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This article is part of the supplement: 2011 Pediatric Rheumatology Symposium: Abstracts

Open Access Poster presentation

Predictors of 2 year outcomes of juvenile idiopathic arthritis in a multicenter Canadian cohort: the ReACCh out experience

Natalie J Shiff8*, Kiem G Oen7, Jaime Guzman6, Nicole A Johnson1, Adam Huber4, Shirley Tse3, Lori B Tucker2, Rae SM Yeung3, Ciaran M Duffy1 and ReACCh Out Investigators5

  • * Corresponding author: Natalie J Shiff

Author Affiliations

1 Alberta Children's Hospital, Calgary, AB, Canada

2 BC Childrens Hospital, Vancouver, BC, Canada

3 Hospital for Sick Children, Toronto, ON, Canada

4 IWK Health Centre, Halifax, NS, Canada

5 Montreal Children's Hospital, Montreal, QC, Canada

6 University of British Columbia, Vancouver, BC, Canada

7 University of Manitoba, Winnipeg, MB, Canada

8 University of Saskatchewan, Saskatoon, SK, Canada

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Pediatric Rheumatology 2012, 10(Suppl 1):A40  doi:10.1186/1546-0096-10-S1-A40

The electronic version of this article is the complete one and can be found online at: http://www.ped-rheum.com/content/10/S1/A40


Published:13 July 2012

© 2012 Shiff et al; licensee BioMed Central Ltd.

This is an Open Access article distributed under the terms of the Creative Commons Attribution License (http://creativecommons.org/licenses/by/2.0), which permits unrestricted use, distribution, and reproduction in any medium, provided the original work is properly cited.

Purpose

The ability to predict which children with Juvenile idiopathic Arthritis (JIA) are likely to have worse outcomes would allow a more targeted aggressive approach to initial therapy. We used data from the Research on Arthritis in Canadian Children Emphasizing Outcomes (ReACCh Out), a 16-centre prospective inception cohort of children with newly diagnosed JIA, to identify predictors of 2-year outcomes present during the first 6 months after enrollment.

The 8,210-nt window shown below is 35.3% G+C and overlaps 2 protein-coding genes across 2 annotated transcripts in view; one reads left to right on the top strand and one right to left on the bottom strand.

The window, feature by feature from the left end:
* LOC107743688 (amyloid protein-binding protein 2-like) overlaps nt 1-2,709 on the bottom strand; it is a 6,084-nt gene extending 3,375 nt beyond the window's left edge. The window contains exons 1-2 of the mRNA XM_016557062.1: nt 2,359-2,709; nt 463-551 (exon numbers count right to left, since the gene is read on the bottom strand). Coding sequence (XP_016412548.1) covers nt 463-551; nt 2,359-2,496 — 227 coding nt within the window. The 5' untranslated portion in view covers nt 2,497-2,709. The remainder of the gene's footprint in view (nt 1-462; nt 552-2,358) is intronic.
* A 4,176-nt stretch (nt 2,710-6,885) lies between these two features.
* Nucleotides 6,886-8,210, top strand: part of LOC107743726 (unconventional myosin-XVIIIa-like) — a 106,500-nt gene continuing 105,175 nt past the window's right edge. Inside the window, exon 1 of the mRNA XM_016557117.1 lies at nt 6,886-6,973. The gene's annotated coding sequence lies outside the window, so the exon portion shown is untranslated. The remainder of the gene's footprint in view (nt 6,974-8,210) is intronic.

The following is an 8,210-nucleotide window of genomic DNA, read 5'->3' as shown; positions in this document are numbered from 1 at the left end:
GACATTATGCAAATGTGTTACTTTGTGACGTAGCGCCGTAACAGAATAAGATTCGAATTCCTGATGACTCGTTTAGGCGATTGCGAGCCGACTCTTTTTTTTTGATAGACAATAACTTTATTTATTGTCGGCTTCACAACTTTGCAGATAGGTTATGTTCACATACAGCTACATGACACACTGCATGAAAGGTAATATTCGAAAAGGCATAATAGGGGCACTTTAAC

Methods

Data was available on 223 to 291 children depending on the analysis. The 2-year clinical outcomes were remission, a Childhood Health Assessment questionnaire (CHAQ) score of ≥0.75, and the Juvenile Arthritis Quality of Life Questionnaire (JAQQ) score. Remission was defined according to Wallace criteria (without ESR or CRP), and combined patients on and off medication. The candidate predictors listed in Table 1 were selected for their clinical relevance and forced in a stepwise manner into regression models. They underwent natural logarithmic transformation (Ln) if not normally distributed. Logistic regression was used for prediction of remission and CHAQ outcomes, and linear regression for the JAQQ score.

Table 1. Resuts of regression models using basline and 6 month variables to predict 24 month remision, CHAQ ≥ 0.75, and JAQQ score.

Results

Table 1 shows results of the regression models. The only significant independent predictor of remission at both month 0 and 6 was the number of active joints, but R2 was low (0.06 and 0.09 at month 0 and month 6 respectively). A CHAQ score ≥0.75 was a strong independent predictor of a high 24-month CHAQ at month 0 but not at month 6 (R2 of 0.22 and 0.24 respectively). The JAQQ score at both month 0 and month 6 was the only significant independent predictor of the 24 month JAQQ score (R2 of 0.09 and 0.23 respectively). There was a non-statistically significant trend for rheumatoid factor positivity to be associated with lesser chance of remission and CHAQ score ≥0.75 at 24 months.

Conclusion

As hypothesized, most measures at 6 months were better than the baseline measures at predicting 2 year outcomes. Interestingly, CHAQ score at baseline seemed a better predictor of 2 year outcome than CHAQ score at 6 months. Although only a single variable was a significant independent predictor of the outcomes in each model, all 3 models explained a larger proportion of variation in the outcome when the additional variables were included. These results highlight the relatively limited ability to predict disease course at early stage of disease, and should act as an impetus for further research into relevant clinical and biochemical markers of outcome.

Disclosure

Natalie J. Shiff: None; Kiem G. Oen: None; Jaime Guzman: None; Nicole A. Johnson: None; Adam Huber: None; Shirley Tse: None; Lori B. Tucker: None; Rae S.M. Yeung: None; Ciaran M. Duffy for the ReACCh Out Investigators: None.